Back in the 1950s, Antenor Patiño was one of the world’s richest men, having amassed a fortune as heir to his father’s tin-mining business. So like any hedonistic multi-billionaire, he built himself a summer vacation home.
Only Señor Antenor went a little overboard, constructing a spectacular 36,000-square-foot, 14-bedroom palace on a hill high above Cascais, near Portugal’s capital Lisbon. He dubbed the place Patiño Palace, and filled it with jaw-dropping amenities like a bowling pavilion, a Roman-sized swimming pool, a Hollywood-style screening room, a romantic tea house and a library inspired by the UNESCO World Heritage-listed Biblioteca Joanina at the University of Coimbra.
Of course, Antenor and his wife Beatriz also threw magnificent parties here. Their legendary “Party of the Parties” in 1968 had over 1,000 invited guests, including A-listers like Audrey Hepburn, Zsa Zsa Gabor, Henry Ford and a who’s-who of Rockefellers, Rothschilds and Niarchoses.
Now, 39 years after Patiño’s death, his astonishing palace is on the marketfor an equally astonishing €23 million, or roughly $26.5 million.
“Nothing comes close to describing just how magnificent this property is. It is a true palace fit for royalty,” Macarena Osorno, listing broker with Portugal Sotheby’s International Realty, tells Robb Report.
According to Osorno, you’d be forgiven for thinking the place was built in the 1700s, not 1957. The main house, with its stunning barrel-tile roof and imposing arched facade overlooking ornate, manicured gardens, was inspired by 18th Century Portuguese architecture. Inside it’s all soaring carved-wood ceilings and walls decorated with frescoes and hand-painted tiles dating back to the 17th and 18th centuries.
“There is a real museum-quality about the house. Strolling through the rooms is like stepping back in time. There are not enough words to describe how impressive it,” she adds.
Patiño fell in love with the hills around Estoril, 20 minutes south of Lisbon, back in the early 1950s after visiting a well-to-do friend. He found a 124-acre farm on a hilltop overlooking the Atlantic Ocean to build his dream palace. At the time, Patiño had multiple homes around the world, including a sprawling town house on New York’s Fifth Avenue and a nearly 28,000-square-foot mansion on Paris’ famed Avenue Foch. In 2010, the latter would list for $140 million, making it the second most expensive residential property in the world at the time.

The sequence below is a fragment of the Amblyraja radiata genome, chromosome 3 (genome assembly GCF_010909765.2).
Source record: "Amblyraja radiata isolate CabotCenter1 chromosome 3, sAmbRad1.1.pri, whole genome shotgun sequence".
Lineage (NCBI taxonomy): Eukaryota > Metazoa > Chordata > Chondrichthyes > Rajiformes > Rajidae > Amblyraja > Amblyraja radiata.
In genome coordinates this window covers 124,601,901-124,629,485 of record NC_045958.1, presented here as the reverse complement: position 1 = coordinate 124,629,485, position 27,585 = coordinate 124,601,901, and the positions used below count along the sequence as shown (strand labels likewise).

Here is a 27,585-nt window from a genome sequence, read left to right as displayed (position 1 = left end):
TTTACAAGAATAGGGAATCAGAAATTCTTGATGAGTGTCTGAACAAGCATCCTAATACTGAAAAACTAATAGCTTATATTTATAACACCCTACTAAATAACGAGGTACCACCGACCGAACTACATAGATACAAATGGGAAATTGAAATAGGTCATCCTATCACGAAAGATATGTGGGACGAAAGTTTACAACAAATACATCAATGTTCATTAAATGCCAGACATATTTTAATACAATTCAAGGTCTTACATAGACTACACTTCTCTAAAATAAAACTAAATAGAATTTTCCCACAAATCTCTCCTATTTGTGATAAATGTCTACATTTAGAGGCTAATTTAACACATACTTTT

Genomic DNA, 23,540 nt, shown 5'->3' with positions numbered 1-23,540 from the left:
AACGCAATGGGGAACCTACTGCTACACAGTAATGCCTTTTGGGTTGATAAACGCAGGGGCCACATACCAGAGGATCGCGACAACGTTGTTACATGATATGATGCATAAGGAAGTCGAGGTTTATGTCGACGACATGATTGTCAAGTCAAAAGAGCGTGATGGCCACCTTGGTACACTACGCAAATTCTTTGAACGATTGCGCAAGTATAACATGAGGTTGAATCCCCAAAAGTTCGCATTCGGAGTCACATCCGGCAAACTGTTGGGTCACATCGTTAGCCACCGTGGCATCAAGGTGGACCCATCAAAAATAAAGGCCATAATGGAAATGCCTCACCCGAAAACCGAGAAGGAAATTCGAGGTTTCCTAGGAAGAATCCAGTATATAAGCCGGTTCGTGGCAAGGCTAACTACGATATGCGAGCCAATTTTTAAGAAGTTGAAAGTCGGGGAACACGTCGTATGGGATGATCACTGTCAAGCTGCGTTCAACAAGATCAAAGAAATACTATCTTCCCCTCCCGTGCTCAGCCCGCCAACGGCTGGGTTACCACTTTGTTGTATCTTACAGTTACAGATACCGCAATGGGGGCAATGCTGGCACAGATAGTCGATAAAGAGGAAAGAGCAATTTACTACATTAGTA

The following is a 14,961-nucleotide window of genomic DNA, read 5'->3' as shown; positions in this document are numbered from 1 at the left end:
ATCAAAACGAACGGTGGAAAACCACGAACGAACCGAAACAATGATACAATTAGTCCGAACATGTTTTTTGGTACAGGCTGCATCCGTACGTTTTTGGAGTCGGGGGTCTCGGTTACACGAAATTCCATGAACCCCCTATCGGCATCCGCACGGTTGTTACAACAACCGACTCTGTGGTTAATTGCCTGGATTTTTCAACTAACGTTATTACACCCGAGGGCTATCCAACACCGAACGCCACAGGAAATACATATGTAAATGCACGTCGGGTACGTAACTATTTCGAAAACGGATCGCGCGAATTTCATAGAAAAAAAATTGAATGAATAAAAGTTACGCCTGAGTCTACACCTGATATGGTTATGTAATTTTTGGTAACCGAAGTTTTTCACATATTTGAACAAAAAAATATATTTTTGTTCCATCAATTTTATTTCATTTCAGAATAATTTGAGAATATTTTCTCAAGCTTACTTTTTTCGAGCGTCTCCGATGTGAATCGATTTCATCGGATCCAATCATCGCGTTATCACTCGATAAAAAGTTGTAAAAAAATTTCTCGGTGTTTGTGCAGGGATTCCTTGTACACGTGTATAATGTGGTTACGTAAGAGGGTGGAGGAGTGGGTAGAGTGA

Following Beatriz Patiño’s death in 2009, the palace was acquired by a local bank and all but 7.6 acres of land around it were sold to developers to create Quinta do Patiño, a super-exclusive, super-secure gated development of 93 homes and 55 apartments. More recently, the palace was bought by a large corporation that has been using it as a company retreat and private conference center.
Spread out over three floors, the main house features a stunning double-height entrance hall with arched ceilings. A grand marble staircase leads up to an elegant balcony with hand-carved stone balustrades.
On the first floor, the majestic, wooden-ceilinged dining room is lined with hand-painted frescos, as is the Chinese-inspired reception room, while the wood-paneled “Joanina” library needs to be seen to be believed. This floor also holds two giant bedrooms with living rooms that, according to Orsono, could each be used as a master suite. (We’d take the one with the ceiling fresco and four-poster bed.) Another 12 ensuite bedrooms can be found on the second floor.
From the first floor, take the long staircase lined with traditional hand-painted blue Portuguese tile down to a vast subterranean lower level. Here there’s a huge entertaining area and a cinema room with its original Hollywood-style projectors. As Beatriz Patiño was well-known for her stunning jewelry, she had a safe room built to store her gems. You’ll find that here, too, complete with its bank-vault-style door and rows of glass-fronted display cabinets bathed in red light.
Outside, in a stand-alone, ivy-covered pavilion, is the elegant bowling alley that still has its original electric Brunswick workings. Back in 1973, Architectural Digest devoted a four-page story to it. Osorno reckons it would make the perfect fitness room and spa. Another stand-alone pavilion close to the pool was designed for Beatriz Patiño to enjoy an afternoon cup of tea. It’s peppermint paneled walls and ceiling could be straight out of Palm Beach.